Some outstanding native perennials for fall planting projects

Published 7:00 am Wednesday, September 23, 2020

By Pat Drackett

Crosby Arboretum Director

We often refer to fall as being a prime season for planting woody species – trees and shrubs – but it is also a great time to plant native perennials. While we may think of spring being the traditional time to plant flowers, planting perennials in the fall will allow them to benefit from the warm periods in the fall and winter in our coastal gardens, which gives them ample time to become established before spring.

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Right now, the Arboretum’s Savanna Exhibit is ablaze with Liatris (called blazing star or gayfeather), swamp sunflower (Helianthus), and native Asters. We are excited to be growing Liatris from seed collected from our savanna, along with a number of other high-performing native perennials, for our fall native plant sale on Friday and Saturday, October 16 and 17.

One late-blooming native perennial we will have at the sale that you might see in coastal natural areas is cardinal flower (Lobelia cardinalis). Its scarlet flower spikes are highly attractive to hummingbirds. I’ve found it blooming along the Pascagoula River in the Ward Bayou Wildlife Management Area near Vancleave in Jackson County, a beautiful natural area visited by avid birders and native plant appreciators alike.

Also at our sale, you will find Asclepias tuberosa, a species of orange-blooming native Mississippi milkweed. It has been very popular for decades with gardeners and is known as butterfly weed. This is a colonizing species, and therefore more useful to monarch butterflies, which grows in sunny, dry well-drained soils.

White-flowering Gaura will be available at the fall sale. Gaura is a drought-tolerant species that maintains a rosette of green leaves throughout the winter. It’s a great plant to use at a mailbox or other location where it doesn’t receive regular watering. We’re also growing Stokes aster for the sale, another top-performer with a green winter rosette. This perennial has attractive purple blooms and grows in sunny or shady locations, in moist or dry soils.

The delicate plumes of muhly grass will brighten your garden in the fall. The beautiful, feathery purple-pink spikes appear in October. It is found in dry, sandy, and exposed sites, as well as in wet savannas and marshes, and is a good choice for a site with poor soils. Muhly grass is tolerant of salt spray and deer browsing. Plant it in combination with flat-topped perennials such as black-eyed Susan and purple coneflower.

Purple coneflower will also be available at our fall plant sale. While it’s not found in our exhibits as it’s not suited to wet pine savannas, it’s certainly a popular native perennial for wildflower gardens. Nine species of Echinacea are native to the United States, and breeding programs have developed an incredibly wide variety of cultivars of all sizes and colors.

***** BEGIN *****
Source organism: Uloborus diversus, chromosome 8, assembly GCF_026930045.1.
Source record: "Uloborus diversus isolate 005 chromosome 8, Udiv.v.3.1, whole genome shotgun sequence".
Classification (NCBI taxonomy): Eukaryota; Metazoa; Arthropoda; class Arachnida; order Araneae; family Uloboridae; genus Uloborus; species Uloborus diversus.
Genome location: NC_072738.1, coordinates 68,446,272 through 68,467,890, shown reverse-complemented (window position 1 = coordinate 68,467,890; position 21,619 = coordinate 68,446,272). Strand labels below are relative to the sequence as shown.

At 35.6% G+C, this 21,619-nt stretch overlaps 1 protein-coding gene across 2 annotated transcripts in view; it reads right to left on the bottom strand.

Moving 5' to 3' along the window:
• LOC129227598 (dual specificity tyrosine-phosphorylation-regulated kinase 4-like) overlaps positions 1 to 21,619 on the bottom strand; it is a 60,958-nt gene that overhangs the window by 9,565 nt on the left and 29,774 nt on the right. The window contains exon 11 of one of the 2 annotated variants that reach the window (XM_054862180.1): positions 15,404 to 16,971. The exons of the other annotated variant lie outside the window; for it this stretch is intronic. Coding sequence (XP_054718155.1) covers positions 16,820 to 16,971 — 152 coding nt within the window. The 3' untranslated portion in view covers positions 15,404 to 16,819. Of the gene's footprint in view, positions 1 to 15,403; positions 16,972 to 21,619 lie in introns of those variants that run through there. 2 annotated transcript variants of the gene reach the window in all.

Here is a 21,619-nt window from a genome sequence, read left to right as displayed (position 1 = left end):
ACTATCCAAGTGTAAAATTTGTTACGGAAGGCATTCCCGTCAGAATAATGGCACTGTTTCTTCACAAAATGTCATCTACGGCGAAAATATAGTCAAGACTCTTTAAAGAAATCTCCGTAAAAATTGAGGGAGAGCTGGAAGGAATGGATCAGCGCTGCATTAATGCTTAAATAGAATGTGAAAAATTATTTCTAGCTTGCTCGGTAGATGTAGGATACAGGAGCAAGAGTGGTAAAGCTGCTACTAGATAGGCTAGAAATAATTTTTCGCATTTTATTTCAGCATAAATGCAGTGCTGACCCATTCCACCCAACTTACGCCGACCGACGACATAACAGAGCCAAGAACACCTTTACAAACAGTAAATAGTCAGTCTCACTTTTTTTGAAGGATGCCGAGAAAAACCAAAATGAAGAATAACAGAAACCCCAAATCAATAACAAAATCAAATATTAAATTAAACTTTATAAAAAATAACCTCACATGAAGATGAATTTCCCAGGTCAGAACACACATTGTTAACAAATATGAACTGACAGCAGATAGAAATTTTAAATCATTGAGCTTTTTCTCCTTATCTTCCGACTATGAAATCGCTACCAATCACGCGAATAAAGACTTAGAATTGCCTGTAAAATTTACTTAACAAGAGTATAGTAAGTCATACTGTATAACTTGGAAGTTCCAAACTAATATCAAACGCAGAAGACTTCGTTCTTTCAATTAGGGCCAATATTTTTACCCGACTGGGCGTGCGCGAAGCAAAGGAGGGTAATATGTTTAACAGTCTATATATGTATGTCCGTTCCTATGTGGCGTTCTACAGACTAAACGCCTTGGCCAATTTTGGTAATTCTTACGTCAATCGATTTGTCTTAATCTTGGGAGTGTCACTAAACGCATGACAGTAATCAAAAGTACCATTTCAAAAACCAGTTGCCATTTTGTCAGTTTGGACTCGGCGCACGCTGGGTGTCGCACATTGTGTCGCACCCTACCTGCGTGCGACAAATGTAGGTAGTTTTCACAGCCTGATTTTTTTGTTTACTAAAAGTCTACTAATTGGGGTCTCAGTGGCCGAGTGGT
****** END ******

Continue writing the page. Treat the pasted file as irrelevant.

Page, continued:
Coneflowers are excellent choices for Southern gardens because they like our hot and sunny, humid conditions. Although they are drought tolerant and will grow in poor soils, they will perform better in your garden if you provide them with a rich, well-drained soil. Their flowers provide a nectar source for a variety of insects and are a food source for songbirds that feast on its seeds.

Visit the Mississippi State University Extension Service website at to view or download the publication “Purple Coneflowers for the Mississippi Gardener” on coneflower cultivation, propagation and their landscape uses.

In lieu of our Bugfest event this year at the Crosby Arboretum, we are offering several insect programs Friday and Saturday, September 25 and 26, from 10 a.m. to noon. Two sessions will be offered each day, with a limit of 15 persons. Participants must call 601-799-2311 to register. One session will be virtual content delivered in our program room by Mississippi State University Extension Entomologist Dr. John Guyton, who coordinates the summer MSU Bug and Plant Camps. The second program session will be held on the Pinecote Pavilion.

When registering for the insect programs you will automatically be registered for both the virtual and in-person sessions. If groups have reached capacity, no walk-ins will be allowed, but you are welcome to walk the grounds to collect and/or look for bugs. Scavenger lists, handouts, and crafts activities will be available. Masks are required for program sessions and social distancing will be practiced while in a session. Members are $5 and non-members are $10. Memberships are currently half price.

For more information on the Arboretum, visit We are open Wednesday through Sunday and located in Picayune, I-59 Exit 4, at 370 Ridge Road. Exit gates are closed at 4:30 p.m. The business office is open 9 a.m. to 5 p.m.